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Need an arrow removed? Try honey, twigs and some ingenuity


During the Battle of Shrewsbury in 1403, 16-year-old Prince Henry was struck in the face by an arrow. London surgeon John Bradmore was summoned to remove the arrowhead, which was lodged six inches into the Prince’s skull.


The surgeon’s removal process entailed first making wooden probes the length of the wound and wrapping them in clean linen, which was then rolled in honey — a natural antiseptic.


Using gradually wider and longer probes, he enlarged the wound until he had the width and depth of the wound, thus providing him access to the arrowhead, which he then removed with special small tongs he had devised.


Once the arrowhead was removed, he washed the wound with white wine and further cleaned it with another linen-wrapped honey probe before binding it with more clean linen. He repeated this process daily for about three weeks, each time using a slightly smaller probe so the wound closed up as it healed. The prince was left with a scarred right cheek, but he lived to become King Henry V.


Arrowheads were rough and sharp and had to be removed. Otherwise every time the person moved, the point’s rough edges would inflame the surrounding tissue and eventually lead to a fatal infection or amputation in pre-antibiotic times.


Even after gaining access to firearms, American Indians preferred silent bows over noisy guns during ambushes and night raids for reasons of stealth and quickness.


Some tribe members became adept at making arrows while others were skilled at removing them. During the making of arrows, the point was fixed to the shaft using dried tendons and sinews. The bond weakened when the arrow penetrated the body and the tendon or sinew became wet from blood and other bodily fluids. The worse thing someone could do was to remove the arrow by pulling on the shaft, which would cause the arrowhead to be left behind.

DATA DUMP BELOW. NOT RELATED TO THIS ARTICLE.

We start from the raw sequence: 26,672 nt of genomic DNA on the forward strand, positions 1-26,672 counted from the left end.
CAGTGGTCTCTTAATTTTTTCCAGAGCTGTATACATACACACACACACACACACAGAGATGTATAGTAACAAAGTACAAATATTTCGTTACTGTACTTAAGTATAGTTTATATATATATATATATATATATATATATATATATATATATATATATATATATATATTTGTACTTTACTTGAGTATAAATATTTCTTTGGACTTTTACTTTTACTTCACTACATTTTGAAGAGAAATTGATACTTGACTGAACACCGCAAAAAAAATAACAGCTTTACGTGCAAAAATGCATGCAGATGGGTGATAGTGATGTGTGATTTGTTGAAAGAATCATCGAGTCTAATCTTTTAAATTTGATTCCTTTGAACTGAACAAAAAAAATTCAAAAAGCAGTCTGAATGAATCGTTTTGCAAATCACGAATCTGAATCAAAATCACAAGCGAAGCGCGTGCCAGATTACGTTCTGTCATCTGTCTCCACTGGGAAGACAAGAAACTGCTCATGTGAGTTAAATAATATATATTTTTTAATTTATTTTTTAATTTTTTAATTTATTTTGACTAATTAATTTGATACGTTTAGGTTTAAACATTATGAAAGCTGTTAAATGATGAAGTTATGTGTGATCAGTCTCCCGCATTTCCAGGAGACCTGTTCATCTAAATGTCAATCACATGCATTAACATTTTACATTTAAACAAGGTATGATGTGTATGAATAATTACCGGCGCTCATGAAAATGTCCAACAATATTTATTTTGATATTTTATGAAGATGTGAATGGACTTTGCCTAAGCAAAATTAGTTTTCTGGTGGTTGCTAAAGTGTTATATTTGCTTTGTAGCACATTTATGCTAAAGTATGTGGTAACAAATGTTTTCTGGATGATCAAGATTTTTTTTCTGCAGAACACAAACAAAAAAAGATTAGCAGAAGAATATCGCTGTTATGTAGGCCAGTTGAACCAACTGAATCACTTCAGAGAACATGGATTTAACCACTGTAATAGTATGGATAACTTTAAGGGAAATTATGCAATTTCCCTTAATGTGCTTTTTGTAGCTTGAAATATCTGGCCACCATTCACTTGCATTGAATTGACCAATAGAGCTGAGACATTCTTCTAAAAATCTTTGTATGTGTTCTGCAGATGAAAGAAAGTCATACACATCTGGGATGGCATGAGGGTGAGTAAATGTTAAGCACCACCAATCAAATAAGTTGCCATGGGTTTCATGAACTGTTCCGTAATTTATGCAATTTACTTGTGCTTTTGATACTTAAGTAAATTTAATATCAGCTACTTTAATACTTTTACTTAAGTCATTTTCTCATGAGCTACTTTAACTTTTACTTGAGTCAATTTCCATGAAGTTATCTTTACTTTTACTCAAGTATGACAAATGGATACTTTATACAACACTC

An 1883 medical article by W. Thornton Parker describes how American Indians used a similar process to the one used by Dr. Bradmore in 1403. A willow stick was split in half lengthwise and the sides and ends of each section rubbed as smooth as possible to allow it to move freely down the wound track. The pith was carefully cleaned out. One stick was inserted to reach and cover the uppermost fang of the point, while the second covered the lower fang. Then the exposed ends of the sticks were bound to the shaft of the arrow and all slowly withdrawn.


Various means were used to remove arrowheads lodged in bone. Dr. Joseph Howland devised forceps with jaws that were flat and bent at right angles like dental forceps. Another technique involved passing a wire loop that was larger than the arrowhead down the shaft of the arrow and positioning it over the base of the arrowhead. The end of the loop was then threaded into a wire-twister device and the wires tightened to attach the loop to the arrowhead. Because of the shape of the arrowhead, the hold was strengthened when traction was applied.


According to Dr. Bill’s 1862 notes on arrow wounds and treatments on the Western frontier, removal of an arrowhead lodged in bone required great force. One method to determine if it was in bone was to gently twirl the shaft. If it moved, the arrowhead was said to not be in bone. In a case where a man was hit in the upper arm near the shoulder, Dr. Bill braced his knees against the patient’s thorax and applied all the traction he could muster. When the arrowhead suddenly flew out of its seat, the doctor would have fallen on the floor if a steward had not caught him.

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